Open Access Research

Associations between toenail arsenic concentration and dietary factors in a New Hampshire population

Joann F Gruber12, Margaret R Karagas2, Diane Gilbert-Diamond2, Pamela J Bagley3, M Scot Zens2, Vicki Sayarath2, Tracy Punshon1, J Steven Morris4 and Kathryn L Cottingham1*

Author Affiliations

1 Department of Biological Sciences, Dartmouth College, Hanover, NH 03755, USA

2 Section of Biostatistics and Epidemiology, Dartmouth Medical School, Hanover, NH 03755, USA

3 Biomedical Libraries, Dartmouth College, Hanover, NH 03755, USA

4 Research Reactor Center, University of Missouri and Harry S Truman Memorial Veterans Hospital, Columbia, MO 65211, USA

For all author emails, please log on.

Nutrition Journal 2012, 11:45  doi:10.1186/1475-2891-11-45

Published: 29 June 2012

Abstract

Background

Dietary factors such as folate, vitamin B12, protein, and methionine are important for the excretion of arsenic via one-carbon metabolism in undernourished populations exposed to high levels of arsenic via drinking water. However, the effects of dietary factors on toenail arsenic concentrations in well-nourished populations exposed to relatively low levels of water arsenic are unknown.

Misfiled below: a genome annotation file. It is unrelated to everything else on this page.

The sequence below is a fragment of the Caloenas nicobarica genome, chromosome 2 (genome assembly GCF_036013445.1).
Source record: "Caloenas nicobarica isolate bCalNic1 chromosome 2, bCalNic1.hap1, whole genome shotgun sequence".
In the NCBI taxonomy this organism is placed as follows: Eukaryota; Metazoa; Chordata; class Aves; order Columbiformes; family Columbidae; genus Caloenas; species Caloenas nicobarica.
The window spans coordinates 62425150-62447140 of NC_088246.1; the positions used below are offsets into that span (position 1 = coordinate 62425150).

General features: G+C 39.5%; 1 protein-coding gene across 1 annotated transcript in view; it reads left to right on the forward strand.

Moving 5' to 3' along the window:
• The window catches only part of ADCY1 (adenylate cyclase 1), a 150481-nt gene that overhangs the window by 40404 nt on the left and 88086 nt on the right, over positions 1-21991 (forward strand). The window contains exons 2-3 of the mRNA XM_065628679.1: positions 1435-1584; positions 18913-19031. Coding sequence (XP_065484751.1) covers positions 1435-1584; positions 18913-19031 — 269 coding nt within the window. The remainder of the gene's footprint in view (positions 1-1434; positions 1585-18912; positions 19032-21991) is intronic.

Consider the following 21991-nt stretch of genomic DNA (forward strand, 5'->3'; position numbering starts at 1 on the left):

Methods

As part of a population-based case–control study of skin and bladder cancer from the USA, we evaluated relationships between consumption of dietary factors and arsenic concentrations in toenail clippings. Consumption of each dietary factor was determined from a validated food frequency questionnaire. We used general linear models to examine the associations between toenail arsenic and each dietary factor, taking into account potentially confounding effects.

Results

As expected, we found an inverse association between ln-transformed toenail arsenic and consumption of vitamin B12 (excluding supplements) and animal protein. Unexpectedly, there were also inverse associations with numerous dietary lipids (e.g., total fat, total animal fat, total vegetable fat, total monounsaturated fat, total polyunsaturated fat, and total saturated fat). Finally, increased toenail arsenic concentrations were associated with increased consumption of long chain n-3 fatty acids.

Conclusion

In a relatively well-nourished population exposed to relatively low levels of arsenic via water, consumption of certain dietary lipids may decrease toenail arsenic concentration, while long chain n-3 fatty acids may increase toenail arsenic concentration, possibly due to their association with arsenolipids in fish tissue.

Keywords:
Arsenic; Epidemiology; Biomarkers; Lipids; Fatty acids; Fish; One-carbon metabolism; Folate